The Centers for Disease Control and Prevention reports about $50 billion is spent annually on non-fatal fall injuries among seniors and about $754 million is spent on fatal falls.
Professional Liability Insurance is a necessity for any senior living facility, Karnick emphasized, adding that facilities should invest in coverage for cases of abuse and molestation. A separate endorsement may be needed for such coverage, she explained, since many policies exclude abuse.
“If an abuse claim is made and there is no criminal guilt by the employee, the insured will have coverage for the cost of defense and potentially settlement,” Karnick explained, noting that criminal acts are always excluded from coverage.
Without coverage for incidents of abuse or neglect, recovering from a significant loss may not be financially possible and could easily put a senior living facility out of business, experts say.
Importance of training and procedures
With incident costs and jury verdicts increasing, many senior living facilities are making imprudent decisions about their Professional Liability Insurance coverage, Wideman said.
“I have seen facilities forced to close their doors or opt for a lower-limit coverage, which may not cover a claim involving abuse or neglect,” said Wideman.
In May of last year, a faulty elevator at a senior apartment complex in Montrose, California left many of its 85 senior residents trapped in their upper-level apartments for at least a week, prompting a lawsuit from the city.
Such conditions could put residents at tremendous risk, particularly in case of fire, Karnick pointed out. Facilities should have a clear emergency response plan, including an evacuation plan for instances such as this. Insureds should look for Evacuation Expense coverage to be included in their Professional Liability policies. Evacuation Expense can provide coverage for transporting, housing and providing meals to residents who have to be evacuated.
In 2018, a U.S. Government Accountability Office report found that more oversight of assisted-living facilities and the way they report critical incidents such as abuse and neglect is needed. Well considered hiring and training practices, management protocols and facility procedures are key to both preventing incidents and responding to them appropriately.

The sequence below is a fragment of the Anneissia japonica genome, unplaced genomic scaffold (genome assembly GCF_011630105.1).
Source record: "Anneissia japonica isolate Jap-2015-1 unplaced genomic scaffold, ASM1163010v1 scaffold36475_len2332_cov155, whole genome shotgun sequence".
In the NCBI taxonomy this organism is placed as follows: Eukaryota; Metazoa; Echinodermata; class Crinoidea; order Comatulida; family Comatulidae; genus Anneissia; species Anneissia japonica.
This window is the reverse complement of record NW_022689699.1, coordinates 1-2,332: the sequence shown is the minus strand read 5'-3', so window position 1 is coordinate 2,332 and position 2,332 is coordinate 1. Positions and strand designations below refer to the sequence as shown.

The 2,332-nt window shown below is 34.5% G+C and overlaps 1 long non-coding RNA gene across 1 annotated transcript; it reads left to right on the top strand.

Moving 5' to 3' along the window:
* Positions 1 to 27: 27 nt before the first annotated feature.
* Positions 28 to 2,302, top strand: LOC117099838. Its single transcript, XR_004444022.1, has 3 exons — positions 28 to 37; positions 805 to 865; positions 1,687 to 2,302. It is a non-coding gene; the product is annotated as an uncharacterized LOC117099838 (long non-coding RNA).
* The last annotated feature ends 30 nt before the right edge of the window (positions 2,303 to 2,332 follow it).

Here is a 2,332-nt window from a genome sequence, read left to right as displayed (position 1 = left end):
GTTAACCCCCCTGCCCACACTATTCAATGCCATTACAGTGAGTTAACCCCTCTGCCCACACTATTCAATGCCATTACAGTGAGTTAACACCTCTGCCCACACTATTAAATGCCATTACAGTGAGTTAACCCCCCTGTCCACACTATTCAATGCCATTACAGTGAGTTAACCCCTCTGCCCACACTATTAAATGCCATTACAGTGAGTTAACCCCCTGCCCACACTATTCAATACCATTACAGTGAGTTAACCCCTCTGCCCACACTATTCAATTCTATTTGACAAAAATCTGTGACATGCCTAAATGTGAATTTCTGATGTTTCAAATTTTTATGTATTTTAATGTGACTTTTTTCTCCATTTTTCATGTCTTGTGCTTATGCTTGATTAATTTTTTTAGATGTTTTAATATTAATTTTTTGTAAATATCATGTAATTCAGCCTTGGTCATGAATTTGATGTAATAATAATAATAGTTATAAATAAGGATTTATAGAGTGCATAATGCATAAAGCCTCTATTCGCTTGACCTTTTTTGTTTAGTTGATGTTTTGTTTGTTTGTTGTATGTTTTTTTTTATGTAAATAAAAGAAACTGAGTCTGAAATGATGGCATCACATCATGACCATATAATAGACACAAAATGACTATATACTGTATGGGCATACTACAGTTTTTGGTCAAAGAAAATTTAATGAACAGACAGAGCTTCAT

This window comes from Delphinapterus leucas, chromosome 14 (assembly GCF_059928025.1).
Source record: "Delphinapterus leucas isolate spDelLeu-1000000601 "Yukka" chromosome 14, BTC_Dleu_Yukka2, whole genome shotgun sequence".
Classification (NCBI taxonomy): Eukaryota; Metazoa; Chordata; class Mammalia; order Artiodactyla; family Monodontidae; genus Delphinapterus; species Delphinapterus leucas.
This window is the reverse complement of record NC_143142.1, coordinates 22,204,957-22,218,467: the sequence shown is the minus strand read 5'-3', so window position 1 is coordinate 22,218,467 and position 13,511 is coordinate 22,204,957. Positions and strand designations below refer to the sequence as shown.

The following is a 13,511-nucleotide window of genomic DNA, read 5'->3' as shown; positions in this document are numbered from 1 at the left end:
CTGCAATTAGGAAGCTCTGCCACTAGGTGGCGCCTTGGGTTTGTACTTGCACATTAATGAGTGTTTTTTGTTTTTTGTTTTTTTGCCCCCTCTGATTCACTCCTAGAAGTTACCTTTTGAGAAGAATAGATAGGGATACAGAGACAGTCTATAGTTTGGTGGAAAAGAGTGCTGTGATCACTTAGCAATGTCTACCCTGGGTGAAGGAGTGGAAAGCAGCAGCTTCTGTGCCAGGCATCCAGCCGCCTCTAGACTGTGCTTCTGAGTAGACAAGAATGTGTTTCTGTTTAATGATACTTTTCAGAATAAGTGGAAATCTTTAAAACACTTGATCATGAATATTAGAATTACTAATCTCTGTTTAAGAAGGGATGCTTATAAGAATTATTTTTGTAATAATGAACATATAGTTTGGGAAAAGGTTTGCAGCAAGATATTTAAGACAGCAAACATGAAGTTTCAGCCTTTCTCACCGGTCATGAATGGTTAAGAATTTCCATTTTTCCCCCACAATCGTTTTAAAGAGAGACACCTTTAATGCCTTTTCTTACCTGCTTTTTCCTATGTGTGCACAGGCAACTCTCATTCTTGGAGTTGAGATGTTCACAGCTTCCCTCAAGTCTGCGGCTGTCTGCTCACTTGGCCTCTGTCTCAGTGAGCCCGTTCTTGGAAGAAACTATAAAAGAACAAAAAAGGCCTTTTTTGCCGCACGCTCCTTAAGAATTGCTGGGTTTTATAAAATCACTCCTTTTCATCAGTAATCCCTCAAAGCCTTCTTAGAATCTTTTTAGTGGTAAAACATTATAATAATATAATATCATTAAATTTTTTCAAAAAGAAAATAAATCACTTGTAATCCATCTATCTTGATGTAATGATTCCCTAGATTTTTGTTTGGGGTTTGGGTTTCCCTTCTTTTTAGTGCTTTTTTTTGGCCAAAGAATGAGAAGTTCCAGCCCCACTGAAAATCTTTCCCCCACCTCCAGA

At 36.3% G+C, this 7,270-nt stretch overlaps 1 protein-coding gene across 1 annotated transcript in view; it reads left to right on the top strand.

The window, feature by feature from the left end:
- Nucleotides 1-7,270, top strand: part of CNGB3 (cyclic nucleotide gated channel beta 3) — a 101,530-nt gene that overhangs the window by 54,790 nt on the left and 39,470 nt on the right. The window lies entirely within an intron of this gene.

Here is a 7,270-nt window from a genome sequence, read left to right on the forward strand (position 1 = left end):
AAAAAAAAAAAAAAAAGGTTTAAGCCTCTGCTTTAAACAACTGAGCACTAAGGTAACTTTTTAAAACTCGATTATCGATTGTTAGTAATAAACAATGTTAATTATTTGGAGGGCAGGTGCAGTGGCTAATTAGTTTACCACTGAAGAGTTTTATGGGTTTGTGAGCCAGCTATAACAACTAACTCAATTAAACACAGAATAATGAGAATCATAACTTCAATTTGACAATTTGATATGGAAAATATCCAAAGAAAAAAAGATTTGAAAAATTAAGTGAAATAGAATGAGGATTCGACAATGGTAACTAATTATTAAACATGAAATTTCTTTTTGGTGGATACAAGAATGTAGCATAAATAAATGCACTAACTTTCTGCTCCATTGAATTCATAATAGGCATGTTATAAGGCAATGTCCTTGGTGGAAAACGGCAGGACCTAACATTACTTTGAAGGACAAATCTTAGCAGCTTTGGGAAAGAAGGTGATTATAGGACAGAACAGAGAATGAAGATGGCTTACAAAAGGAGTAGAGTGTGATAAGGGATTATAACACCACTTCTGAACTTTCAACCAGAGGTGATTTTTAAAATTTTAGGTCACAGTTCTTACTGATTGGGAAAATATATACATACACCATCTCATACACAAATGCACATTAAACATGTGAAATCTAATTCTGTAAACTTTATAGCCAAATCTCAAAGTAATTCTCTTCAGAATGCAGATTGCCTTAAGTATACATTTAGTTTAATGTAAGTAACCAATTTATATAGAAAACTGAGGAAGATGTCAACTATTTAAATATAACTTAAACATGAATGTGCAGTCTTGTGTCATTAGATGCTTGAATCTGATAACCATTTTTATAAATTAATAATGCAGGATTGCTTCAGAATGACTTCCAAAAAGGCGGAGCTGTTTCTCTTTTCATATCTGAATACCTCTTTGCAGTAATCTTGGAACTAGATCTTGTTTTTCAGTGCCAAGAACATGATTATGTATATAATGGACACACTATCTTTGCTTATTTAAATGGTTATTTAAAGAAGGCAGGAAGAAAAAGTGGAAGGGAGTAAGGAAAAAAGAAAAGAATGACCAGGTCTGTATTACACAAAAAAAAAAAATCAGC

“Senior living facilities need to have clear, written abuse prevention policies, reporting policies and procedures in place, and training for staff,” Karnick said, emphasizing the importance of reporting all incidents. “Abuse needs to be properly reported so that those who commit such acts are flagged when potential employers run federal and state background checks.”
The way a senior living facility assesses patients and trains employees plays a large part in its risk profile and ability to obtain appropriate Professional Liability Insurance coverage, Karnick said. Facilities should have trained employees who are capable of completing thorough patient assessments to determine and address fall and elopement risks and prevent pressure sores.
Professional risk management services can be a helpful complement to a senior living facility’s Professional Liability Insurance, Wideman added.
“Risk managers can help get you on the right path to running your facility in the correct way while controlling losses,” he said. “Facilities should seek out those carriers that understand and have experience with senior living.”
“The elderly and their families entrust senior living facilities to take care of them and see them through a difficult transition; abuse should be the last thing on their minds,” Wideman said. “Clients entrust facilities with providing the best quality of care.”
Additionally, consumers should feel empowered to ask tough questions when considering a senior living facility for a loved one. “Do not be afraid to continue asking questions,” Karnick said.
“Most providers do care and are doing the best that they can, however despite their best efforts things can happen and claims arise,” she emphasized. “That is why Professional Liability Insurance is there.”